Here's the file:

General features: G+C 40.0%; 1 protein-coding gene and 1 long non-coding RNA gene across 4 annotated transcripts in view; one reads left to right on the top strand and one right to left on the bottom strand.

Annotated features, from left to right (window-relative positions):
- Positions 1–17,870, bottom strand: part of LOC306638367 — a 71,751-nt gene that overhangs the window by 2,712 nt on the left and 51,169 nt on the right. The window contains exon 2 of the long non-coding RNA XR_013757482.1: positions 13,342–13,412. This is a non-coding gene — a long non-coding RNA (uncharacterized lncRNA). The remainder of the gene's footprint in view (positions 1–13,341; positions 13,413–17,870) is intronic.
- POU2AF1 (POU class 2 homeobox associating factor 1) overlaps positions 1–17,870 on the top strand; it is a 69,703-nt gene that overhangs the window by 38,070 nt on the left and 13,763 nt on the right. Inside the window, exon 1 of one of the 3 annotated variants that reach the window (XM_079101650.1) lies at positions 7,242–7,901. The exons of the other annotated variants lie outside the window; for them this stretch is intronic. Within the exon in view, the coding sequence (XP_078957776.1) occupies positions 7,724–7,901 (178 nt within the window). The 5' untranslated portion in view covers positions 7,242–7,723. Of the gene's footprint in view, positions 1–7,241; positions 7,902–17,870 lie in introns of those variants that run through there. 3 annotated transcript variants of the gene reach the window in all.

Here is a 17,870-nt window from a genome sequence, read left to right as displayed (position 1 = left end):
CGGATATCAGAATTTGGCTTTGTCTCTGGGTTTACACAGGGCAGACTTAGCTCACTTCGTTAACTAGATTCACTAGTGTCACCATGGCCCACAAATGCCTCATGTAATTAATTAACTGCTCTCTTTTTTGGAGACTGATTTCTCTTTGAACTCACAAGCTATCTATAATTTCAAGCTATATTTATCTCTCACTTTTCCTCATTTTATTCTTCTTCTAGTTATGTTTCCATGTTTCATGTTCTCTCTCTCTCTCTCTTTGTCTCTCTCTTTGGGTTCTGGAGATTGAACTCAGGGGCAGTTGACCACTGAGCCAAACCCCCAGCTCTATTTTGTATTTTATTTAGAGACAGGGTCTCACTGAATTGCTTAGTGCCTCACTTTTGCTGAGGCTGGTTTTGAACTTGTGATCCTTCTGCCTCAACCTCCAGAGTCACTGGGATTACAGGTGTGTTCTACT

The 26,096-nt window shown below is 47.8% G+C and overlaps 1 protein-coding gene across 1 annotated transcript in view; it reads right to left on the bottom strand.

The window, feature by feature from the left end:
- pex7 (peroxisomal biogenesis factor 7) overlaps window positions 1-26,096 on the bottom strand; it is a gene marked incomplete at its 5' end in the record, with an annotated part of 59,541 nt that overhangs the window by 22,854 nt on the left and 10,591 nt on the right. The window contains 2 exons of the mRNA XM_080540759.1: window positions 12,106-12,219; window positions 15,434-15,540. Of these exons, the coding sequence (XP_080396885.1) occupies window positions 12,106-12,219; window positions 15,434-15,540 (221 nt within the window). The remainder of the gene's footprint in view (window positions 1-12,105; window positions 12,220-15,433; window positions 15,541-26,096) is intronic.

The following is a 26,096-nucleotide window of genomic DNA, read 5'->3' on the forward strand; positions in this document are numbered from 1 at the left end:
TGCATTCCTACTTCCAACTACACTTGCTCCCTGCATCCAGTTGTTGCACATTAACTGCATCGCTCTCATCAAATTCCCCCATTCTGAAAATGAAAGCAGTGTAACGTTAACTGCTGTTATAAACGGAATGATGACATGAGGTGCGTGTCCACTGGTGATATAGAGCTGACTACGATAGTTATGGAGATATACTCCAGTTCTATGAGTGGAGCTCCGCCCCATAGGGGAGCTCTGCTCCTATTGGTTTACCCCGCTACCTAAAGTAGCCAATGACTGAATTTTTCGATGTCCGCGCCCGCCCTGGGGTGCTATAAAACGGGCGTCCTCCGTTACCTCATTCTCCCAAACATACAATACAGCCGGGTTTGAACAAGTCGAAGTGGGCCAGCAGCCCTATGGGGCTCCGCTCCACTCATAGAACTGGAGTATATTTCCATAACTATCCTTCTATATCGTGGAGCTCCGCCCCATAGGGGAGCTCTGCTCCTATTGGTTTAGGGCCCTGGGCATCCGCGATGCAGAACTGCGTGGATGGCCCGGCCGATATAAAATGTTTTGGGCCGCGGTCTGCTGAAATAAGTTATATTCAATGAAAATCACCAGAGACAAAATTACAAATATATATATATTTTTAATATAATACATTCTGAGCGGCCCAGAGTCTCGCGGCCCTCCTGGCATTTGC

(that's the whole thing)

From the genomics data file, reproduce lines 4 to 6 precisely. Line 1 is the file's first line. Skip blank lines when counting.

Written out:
- POU2AF1 (POU class 2 homeobox associating factor 1) overlaps positions 1–17,870 on the top strand; it is a 69,703-nt gene that overhangs the window by 38,070 nt on the left and 13,763 nt on the right. Inside the window, exon 1 of one of the 3 annotated variants that reach the window (XM_079101650.1) lies at positions 7,242–7,901. The exons of the other annotated variants lie outside the window; for them this stretch is intronic. Within the exon in view, the coding sequence (XP_078957776.1) occupies positions 7,724–7,901 (178 nt within the window). The 5' untranslated portion in view covers positions 7,242–7,723. Of the gene's footprint in view, positions 1–7,241; positions 7,902–17,870 lie in introns of those variants that run through there. 3 annotated transcript variants of the gene reach the window in all.

Here is a 17,870-nt window from a genome sequence, read left to right as displayed (position 1 = left end):
CGGATATCAGAATTTGGCTTTGTCTCTGGGTTTACACAGGGCAGACTTAGCTCACTTCGTTAACTAGATTCACTAGTGTCACCATGGCCCACAAATGCCTCATGTAATTAATTAACTGCTCTCTTTTTTGGAGACTGATTTCTCTTTGAACTCACAAGCTATCTATAATTTCAAGCTATATTTATCTCTCACTTTTCCTCATTTTATTCTTCTTCTAGTTATGTTTCCATGTTTCATGTTCTCTCTCTCTCTCTCTTTGTCTCTCTCTTTGGGTTCTGGAGATTGAACTCAGGGGCAGTTGACCACTGAGCCAAACCCCCAGCTCTATTTTGTATTTTATTTAGAGACAGGGTCTCACTGAATTGCTTAGTGCCTCACTTTTGCTGAGGCTGGTTTTGAACTTGTGATCCTTCTGCCTCAACCTCCAGAGTCACTGGGATTACAGGTGTGTTCTACT